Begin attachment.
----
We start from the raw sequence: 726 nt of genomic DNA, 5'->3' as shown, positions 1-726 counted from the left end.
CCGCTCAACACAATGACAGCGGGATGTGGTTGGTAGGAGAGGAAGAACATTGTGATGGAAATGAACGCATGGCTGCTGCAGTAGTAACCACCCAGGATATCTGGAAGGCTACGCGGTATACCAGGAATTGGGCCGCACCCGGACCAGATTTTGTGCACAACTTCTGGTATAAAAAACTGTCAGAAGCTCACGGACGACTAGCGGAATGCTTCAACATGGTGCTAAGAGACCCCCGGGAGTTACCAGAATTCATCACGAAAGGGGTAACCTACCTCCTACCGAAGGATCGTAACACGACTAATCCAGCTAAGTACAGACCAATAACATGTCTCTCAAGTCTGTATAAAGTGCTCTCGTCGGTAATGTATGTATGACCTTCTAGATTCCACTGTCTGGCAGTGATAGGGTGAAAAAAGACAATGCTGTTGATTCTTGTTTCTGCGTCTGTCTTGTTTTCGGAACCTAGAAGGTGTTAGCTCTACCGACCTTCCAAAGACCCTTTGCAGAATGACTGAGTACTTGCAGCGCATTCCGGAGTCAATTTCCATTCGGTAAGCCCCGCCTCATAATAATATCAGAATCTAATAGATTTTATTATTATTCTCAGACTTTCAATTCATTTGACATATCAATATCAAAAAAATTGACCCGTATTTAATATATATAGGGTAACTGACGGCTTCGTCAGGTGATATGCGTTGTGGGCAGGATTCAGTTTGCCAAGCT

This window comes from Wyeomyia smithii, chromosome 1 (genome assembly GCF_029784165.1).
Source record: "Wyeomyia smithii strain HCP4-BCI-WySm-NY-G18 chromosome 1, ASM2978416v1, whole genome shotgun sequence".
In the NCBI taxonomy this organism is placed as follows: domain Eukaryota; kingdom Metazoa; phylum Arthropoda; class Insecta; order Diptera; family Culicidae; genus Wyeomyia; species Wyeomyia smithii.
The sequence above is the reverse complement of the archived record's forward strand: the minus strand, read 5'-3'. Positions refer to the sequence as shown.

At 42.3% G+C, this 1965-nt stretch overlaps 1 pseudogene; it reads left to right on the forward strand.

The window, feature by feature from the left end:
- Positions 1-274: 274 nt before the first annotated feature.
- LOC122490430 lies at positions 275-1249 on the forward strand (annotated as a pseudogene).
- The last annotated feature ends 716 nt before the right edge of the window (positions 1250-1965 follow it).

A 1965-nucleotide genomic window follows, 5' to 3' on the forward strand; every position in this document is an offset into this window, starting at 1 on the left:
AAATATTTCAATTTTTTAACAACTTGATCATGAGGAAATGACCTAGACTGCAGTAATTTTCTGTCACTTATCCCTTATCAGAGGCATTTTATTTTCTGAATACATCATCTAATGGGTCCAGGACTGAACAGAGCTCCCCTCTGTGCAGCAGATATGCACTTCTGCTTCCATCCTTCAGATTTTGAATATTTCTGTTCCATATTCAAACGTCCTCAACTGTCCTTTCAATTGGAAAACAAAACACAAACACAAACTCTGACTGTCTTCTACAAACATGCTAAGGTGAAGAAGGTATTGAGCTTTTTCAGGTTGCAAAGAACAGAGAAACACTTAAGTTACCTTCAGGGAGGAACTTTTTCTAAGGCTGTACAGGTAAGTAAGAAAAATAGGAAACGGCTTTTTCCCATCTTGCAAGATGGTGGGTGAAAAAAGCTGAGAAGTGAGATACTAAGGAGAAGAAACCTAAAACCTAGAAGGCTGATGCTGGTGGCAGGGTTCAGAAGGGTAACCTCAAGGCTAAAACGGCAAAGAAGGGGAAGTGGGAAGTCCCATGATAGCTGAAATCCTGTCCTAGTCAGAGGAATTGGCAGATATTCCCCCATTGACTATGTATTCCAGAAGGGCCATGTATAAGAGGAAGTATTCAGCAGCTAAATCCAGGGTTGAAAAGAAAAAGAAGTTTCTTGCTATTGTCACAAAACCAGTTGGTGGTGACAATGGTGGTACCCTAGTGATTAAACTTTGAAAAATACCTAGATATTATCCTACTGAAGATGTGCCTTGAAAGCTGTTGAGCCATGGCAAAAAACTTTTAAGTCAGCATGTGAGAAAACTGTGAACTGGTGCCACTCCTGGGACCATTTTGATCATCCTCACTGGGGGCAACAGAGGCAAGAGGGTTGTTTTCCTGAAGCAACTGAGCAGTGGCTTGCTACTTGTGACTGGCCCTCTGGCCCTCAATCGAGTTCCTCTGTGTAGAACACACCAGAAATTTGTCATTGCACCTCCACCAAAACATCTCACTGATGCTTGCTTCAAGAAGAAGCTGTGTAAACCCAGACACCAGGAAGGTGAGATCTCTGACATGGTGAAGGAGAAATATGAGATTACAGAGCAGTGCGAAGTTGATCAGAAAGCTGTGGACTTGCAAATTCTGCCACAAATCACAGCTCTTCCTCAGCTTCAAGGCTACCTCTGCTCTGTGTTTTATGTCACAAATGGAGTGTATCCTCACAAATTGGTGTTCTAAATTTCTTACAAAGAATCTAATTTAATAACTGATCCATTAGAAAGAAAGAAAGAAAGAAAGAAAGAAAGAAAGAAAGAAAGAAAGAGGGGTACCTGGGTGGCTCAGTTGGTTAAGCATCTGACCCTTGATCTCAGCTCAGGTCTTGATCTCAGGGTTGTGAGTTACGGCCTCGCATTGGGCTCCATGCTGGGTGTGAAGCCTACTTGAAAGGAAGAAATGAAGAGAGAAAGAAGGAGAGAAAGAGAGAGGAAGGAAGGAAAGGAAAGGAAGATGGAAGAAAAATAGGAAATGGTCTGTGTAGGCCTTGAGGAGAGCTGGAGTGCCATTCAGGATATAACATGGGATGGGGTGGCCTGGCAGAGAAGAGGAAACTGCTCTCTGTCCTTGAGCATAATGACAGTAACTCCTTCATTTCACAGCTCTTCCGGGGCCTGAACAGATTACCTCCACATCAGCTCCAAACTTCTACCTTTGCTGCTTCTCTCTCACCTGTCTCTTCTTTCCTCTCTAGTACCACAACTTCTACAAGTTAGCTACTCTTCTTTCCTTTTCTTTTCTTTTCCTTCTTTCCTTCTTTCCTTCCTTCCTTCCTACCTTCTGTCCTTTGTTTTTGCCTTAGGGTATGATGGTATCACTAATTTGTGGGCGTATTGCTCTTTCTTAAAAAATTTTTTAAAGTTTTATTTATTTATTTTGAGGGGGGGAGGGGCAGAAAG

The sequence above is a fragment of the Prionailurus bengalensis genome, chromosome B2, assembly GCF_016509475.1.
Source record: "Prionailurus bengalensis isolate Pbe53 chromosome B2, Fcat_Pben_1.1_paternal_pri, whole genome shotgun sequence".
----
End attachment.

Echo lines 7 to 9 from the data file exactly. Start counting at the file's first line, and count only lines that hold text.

At 42.3% G+C, this 1965-nt stretch overlaps 1 pseudogene; it reads left to right on the forward strand.

The window, feature by feature from the left end:
- Positions 1-274: 274 nt before the first annotated feature.